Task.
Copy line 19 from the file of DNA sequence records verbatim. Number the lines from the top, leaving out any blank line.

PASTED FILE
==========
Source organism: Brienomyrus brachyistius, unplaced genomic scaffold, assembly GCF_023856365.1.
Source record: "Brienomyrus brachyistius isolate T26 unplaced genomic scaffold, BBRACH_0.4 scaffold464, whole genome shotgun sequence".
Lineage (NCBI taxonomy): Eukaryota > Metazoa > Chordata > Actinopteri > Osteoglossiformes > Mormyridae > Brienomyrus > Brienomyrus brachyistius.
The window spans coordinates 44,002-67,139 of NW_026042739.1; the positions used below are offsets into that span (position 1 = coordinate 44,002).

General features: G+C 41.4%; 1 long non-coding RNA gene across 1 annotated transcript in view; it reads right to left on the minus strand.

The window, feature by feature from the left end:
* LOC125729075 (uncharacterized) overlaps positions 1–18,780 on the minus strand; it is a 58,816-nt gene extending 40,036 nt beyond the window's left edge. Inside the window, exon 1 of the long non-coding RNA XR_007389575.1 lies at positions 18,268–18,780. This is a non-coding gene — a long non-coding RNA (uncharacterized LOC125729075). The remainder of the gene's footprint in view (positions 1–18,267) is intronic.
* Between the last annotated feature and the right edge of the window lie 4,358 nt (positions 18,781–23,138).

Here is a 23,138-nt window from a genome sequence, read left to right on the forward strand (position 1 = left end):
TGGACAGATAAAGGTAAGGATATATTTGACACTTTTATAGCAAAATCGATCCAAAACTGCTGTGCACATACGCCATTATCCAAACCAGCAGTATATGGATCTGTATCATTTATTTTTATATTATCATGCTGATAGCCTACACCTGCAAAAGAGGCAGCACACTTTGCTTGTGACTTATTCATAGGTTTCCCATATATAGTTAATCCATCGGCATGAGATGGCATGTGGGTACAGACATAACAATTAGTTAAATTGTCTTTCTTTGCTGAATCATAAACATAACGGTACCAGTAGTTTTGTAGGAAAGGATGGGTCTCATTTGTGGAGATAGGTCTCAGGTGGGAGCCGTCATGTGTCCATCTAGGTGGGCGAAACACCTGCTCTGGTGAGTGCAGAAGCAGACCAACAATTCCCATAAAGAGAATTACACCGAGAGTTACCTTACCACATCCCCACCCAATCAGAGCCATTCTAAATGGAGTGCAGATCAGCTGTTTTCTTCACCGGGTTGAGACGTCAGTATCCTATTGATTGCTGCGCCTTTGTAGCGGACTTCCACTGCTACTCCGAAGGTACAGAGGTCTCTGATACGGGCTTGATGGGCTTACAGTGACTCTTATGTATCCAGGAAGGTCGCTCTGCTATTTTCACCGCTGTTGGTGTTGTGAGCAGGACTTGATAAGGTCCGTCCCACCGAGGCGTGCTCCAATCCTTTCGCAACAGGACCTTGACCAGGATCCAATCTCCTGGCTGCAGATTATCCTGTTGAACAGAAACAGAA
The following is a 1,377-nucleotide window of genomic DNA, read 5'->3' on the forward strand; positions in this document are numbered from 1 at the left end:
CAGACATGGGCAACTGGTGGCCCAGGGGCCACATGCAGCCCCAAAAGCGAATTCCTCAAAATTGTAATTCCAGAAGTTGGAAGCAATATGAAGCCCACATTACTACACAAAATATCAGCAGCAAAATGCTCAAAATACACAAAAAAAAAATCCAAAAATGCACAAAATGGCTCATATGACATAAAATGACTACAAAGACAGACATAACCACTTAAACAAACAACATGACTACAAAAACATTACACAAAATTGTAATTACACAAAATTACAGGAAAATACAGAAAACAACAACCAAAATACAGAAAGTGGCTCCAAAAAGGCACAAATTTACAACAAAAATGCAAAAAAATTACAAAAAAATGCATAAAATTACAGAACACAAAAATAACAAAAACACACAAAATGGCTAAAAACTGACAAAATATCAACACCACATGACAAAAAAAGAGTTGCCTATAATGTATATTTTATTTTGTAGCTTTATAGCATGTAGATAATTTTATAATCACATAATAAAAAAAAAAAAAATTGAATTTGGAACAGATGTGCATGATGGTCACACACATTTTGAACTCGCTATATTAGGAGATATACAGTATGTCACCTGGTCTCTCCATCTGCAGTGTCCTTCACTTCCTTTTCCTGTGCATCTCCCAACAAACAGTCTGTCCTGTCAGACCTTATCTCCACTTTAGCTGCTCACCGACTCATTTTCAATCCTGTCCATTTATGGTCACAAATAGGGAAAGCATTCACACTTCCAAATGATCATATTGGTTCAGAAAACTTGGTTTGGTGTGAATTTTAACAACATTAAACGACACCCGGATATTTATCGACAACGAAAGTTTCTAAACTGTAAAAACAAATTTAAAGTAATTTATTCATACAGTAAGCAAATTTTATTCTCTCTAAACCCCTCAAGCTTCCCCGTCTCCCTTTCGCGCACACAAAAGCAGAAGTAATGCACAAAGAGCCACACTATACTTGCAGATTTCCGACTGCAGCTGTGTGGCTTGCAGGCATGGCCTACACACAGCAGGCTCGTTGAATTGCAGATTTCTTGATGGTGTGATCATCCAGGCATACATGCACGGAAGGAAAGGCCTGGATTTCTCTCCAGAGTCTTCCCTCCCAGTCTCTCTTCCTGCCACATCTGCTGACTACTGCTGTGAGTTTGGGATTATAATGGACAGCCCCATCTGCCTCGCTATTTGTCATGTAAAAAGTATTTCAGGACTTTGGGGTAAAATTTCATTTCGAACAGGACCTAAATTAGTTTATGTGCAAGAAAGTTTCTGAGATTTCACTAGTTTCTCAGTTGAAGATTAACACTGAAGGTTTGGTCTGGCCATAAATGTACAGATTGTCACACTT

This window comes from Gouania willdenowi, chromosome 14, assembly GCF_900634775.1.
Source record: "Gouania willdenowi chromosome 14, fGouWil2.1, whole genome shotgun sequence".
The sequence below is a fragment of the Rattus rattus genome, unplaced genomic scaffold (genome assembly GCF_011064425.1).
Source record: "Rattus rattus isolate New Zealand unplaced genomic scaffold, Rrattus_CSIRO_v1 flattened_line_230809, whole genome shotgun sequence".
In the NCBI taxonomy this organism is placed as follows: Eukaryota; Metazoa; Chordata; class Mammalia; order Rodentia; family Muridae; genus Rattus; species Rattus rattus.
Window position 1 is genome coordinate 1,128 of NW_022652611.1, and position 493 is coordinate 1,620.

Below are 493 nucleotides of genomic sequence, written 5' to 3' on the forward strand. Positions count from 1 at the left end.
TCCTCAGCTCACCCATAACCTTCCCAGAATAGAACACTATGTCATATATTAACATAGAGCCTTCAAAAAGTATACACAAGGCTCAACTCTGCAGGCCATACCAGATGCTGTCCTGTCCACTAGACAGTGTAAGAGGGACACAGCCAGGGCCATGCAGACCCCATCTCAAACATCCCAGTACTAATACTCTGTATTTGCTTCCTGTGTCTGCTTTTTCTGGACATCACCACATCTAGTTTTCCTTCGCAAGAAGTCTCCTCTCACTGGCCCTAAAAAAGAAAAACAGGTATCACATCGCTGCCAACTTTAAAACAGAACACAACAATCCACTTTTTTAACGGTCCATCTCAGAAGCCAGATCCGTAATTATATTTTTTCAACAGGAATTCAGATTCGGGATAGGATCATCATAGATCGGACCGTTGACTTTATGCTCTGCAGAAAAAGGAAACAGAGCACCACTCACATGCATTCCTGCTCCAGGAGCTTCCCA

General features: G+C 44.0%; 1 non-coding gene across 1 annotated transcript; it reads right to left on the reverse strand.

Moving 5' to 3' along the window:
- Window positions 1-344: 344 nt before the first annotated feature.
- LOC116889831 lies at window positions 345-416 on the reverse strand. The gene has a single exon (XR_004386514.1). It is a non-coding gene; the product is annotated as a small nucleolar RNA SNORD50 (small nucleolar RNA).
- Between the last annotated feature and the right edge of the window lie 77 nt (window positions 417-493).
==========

Below are 493 nucleotides of genomic sequence, written 5' to 3' on the forward strand. Positions count from 1 at the left end.